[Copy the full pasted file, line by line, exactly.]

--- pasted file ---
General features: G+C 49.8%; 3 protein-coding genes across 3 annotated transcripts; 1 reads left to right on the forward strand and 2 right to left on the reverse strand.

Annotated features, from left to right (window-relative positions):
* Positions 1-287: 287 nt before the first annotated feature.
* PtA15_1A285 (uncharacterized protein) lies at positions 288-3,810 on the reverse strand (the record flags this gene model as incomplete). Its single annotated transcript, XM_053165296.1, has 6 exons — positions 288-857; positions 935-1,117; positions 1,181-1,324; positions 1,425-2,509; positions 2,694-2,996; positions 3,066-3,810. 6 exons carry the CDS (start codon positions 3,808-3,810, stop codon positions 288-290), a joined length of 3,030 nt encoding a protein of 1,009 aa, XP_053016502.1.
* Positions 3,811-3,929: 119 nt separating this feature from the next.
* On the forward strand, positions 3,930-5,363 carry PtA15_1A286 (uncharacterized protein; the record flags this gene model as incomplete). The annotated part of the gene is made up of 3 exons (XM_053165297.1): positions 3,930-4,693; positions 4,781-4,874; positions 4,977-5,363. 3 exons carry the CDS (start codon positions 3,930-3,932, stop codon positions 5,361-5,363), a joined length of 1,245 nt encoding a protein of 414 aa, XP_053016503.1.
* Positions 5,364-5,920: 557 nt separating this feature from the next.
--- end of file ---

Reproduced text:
General features: G+C 49.8%; 3 protein-coding genes across 3 annotated transcripts; 1 reads left to right on the forward strand and 2 right to left on the reverse strand.

Annotated features, from left to right (window-relative positions):
* Positions 1-287: 287 nt before the first annotated feature.
* PtA15_1A285 (uncharacterized protein) lies at positions 288-3,810 on the reverse strand (the record flags this gene model as incomplete). Its single annotated transcript, XM_053165296.1, has 6 exons — positions 288-857; positions 935-1,117; positions 1,181-1,324; positions 1,425-2,509; positions 2,694-2,996; positions 3,066-3,810. 6 exons carry the CDS (start codon positions 3,808-3,810, stop codon positions 288-290), a joined length of 3,030 nt encoding a protein of 1,009 aa, XP_053016502.1.
* Positions 3,811-3,929: 119 nt separating this feature from the next.
* On the forward strand, positions 3,930-5,363 carry PtA15_1A286 (uncharacterized protein; the record flags this gene model as incomplete). The annotated part of the gene is made up of 3 exons (XM_053165297.1): positions 3,930-4,693; positions 4,781-4,874; positions 4,977-5,363. 3 exons carry the CDS (start codon positions 3,930-3,932, stop codon positions 5,361-5,363), a joined length of 1,245 nt encoding a protein of 414 aa, XP_053016503.1.
* Positions 5,364-5,920: 557 nt separating this feature from the next.